It’s finally here. The Class of 2017 has graduated and many have headed off to college.
For many parents, the past few weeks have been filled with the fun and craziness of shopping for college, buying things for a dorm, moving in, and savoring every last moment with them before they head off into a foreign land of unknowns.
Their bedroom is now empty. Life as you know it has changed in a big way.
For many teens, transitioning from high school senior to college freshman is a big adjustment. And for parents, the transition is just as difficult, maybe even more difficult for you, than it is for them.
As a parent, you know that your college freshman is going to be faced with responsibilities and adjustments that they have never encountered before. Being on their own, missing home, missing old friends, making new friends, scheduling themselves, and learning how to juggle their newly found freedoms with their responsibilities, can be exciting yet overwhelming.
Most college freshman make the transition quite well, but some find it to be more difficult than they had imagined.
And for the parents, well, as you find yourself dropping them off and waving goodbye, you suddenly find yourself with an emptiness in the pit of your stomach like you haven’t felt since that first day you sent them to kindergarten.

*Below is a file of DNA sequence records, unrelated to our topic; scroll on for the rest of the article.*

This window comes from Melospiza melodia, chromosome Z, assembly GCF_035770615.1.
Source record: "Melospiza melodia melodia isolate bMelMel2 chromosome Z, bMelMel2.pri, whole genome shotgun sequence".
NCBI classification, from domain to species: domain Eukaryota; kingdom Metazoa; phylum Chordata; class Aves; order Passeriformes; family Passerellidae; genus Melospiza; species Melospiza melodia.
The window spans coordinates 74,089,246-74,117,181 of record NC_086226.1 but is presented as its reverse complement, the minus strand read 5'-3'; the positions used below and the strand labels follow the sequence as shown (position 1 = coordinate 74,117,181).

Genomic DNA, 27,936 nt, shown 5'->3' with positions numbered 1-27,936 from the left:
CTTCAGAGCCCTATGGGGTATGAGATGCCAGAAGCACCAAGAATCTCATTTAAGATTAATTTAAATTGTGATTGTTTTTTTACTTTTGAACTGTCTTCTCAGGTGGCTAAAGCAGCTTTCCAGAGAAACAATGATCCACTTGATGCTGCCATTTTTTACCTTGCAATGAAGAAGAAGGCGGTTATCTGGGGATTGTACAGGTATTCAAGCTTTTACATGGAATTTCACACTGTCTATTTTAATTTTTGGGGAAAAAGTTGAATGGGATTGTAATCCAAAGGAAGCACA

You wonder constantly “Are they okay? Are they making friends? Are they homesick? Are people being nice to them? Are they making wise choices? What if they get mixed in with the wrong crowd? Did I do a good enough job of raising them?
You try to remind yourself to be thankful that you have raised a confident, well rounded adult. You are thankful that they are able to attend college and go out into the world. But you are going to miss them. After all, taking care of them has been your job for the past 18 years and now, suddenly, you find yourself without a job – it’s like being fired from a lifetime of the best job you’ve ever held. All of these emotions can be both liberating and terrifying all at the same time.